August 8, 2016: Roger Stone, longtime Trump adviser, tweets that Rich was on the way to meet with the FBI (at four o’clock in the morning) when he was murdered. The motive? He was about to offer testimony against the Clintons. “Four More Bodies In The Clintons Wake,” Stone writes. “Coincidence. I think not.”
August 9, 2016: WikiLeaks offers a $20,000 reward for info leading to an arrest.
August 9, 2016: WND (worldnetdaily) publishes the story. “Three people (including Rich) with tangential connections to Bill and Hillary Clinton have died in unusual circumstances over the past few weeks, sparking a renewed interest in the so-called `body count’ of people who allegedly got in the way of the Clinton machine.”
August 10: TheBlaze publishes a story claiming that Julian Assange is “suggesting” that Rich might have ties to WikiLeaks.
May 15, 2017: Ten months after the murder, Rod Wheeler, a D.C. homicide cop turned private eye who regularly appears on Fox News, declares that a source within the FBI has told him that Seth Rich, not Russian hackers, supplied the DNC emails published by WikiLeaks. As a staffer, Rich was able to copy the emails to a compact disc, then easily smuggle the disc out of DNC headquarters. The FBI, still investigating according to Wheeler, has taken possession of Rich’s laptop and is now examining the contents.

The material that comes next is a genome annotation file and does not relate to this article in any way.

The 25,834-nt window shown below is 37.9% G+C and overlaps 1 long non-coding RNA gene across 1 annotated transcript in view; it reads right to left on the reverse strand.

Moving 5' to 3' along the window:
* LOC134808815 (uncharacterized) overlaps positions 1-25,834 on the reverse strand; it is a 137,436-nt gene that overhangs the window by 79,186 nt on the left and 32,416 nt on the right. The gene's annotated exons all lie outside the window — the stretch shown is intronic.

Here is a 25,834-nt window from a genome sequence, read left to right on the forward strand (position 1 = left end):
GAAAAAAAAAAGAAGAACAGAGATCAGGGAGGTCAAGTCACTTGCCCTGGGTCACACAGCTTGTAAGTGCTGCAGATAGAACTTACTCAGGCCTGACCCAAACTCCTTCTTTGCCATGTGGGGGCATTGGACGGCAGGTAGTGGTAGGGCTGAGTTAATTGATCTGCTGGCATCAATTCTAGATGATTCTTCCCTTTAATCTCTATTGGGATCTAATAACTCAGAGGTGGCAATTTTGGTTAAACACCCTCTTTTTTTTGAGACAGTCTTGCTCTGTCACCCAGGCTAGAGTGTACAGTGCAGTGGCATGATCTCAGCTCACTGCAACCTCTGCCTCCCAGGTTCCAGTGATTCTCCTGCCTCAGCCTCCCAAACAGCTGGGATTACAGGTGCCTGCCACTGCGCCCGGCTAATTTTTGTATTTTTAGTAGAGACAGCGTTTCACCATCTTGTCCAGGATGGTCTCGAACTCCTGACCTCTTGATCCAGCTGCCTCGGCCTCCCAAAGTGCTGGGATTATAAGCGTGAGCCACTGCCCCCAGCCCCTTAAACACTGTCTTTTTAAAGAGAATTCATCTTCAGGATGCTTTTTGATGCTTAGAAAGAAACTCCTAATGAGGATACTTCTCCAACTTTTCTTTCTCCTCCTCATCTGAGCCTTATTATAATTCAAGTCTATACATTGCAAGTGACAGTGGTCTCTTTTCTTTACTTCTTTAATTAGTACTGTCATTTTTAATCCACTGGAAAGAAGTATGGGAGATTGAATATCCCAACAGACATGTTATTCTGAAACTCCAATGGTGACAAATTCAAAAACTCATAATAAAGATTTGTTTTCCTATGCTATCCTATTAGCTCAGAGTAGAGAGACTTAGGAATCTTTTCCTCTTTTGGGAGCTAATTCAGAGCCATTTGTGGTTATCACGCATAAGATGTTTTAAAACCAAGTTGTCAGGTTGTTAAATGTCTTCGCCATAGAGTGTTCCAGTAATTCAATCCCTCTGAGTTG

May 16, 2017: Malia Zimmerman publishes a story on the Fox News website claiming that an anonymous investigator inside the FBI has confirmed Wheeler’s story.
May 19, 2017: Kim Dotcom, a New Zealand-based hustler facing extradition to the United States for computer-related crimes, proclaims that he can prove Seth Rich was in contact with WikiLeaks. Dotcom promises to release this proof in the near future.
It should be noted that no reputable news outlet runs a story based on a single anonymous source. Information supplied by anonymous sources must be confirmed by an independent source before publication. Both Wheeler’s declaration and the Zimmerman story were single-sourced.
The political right in our country, of course, generally avoids the verification issue, fake news being fake news. Thus, the usual suspects promote the various claims, including the one about the Clintons pulling off multiple assassinations: TheBlaze, worldnetdaily, Townhall, Matt Drudge, Rush Limbaugh, ZeroHedge and many others. More insidious are the contributions by Fox News and local Fox outlets because they give a blatant lie the aura of legitimacy. If the most popular news outlet in the country is running a story, there must be some truth to it. I mean, they couldn’t just make it up? Wouldn’t somebody sue them?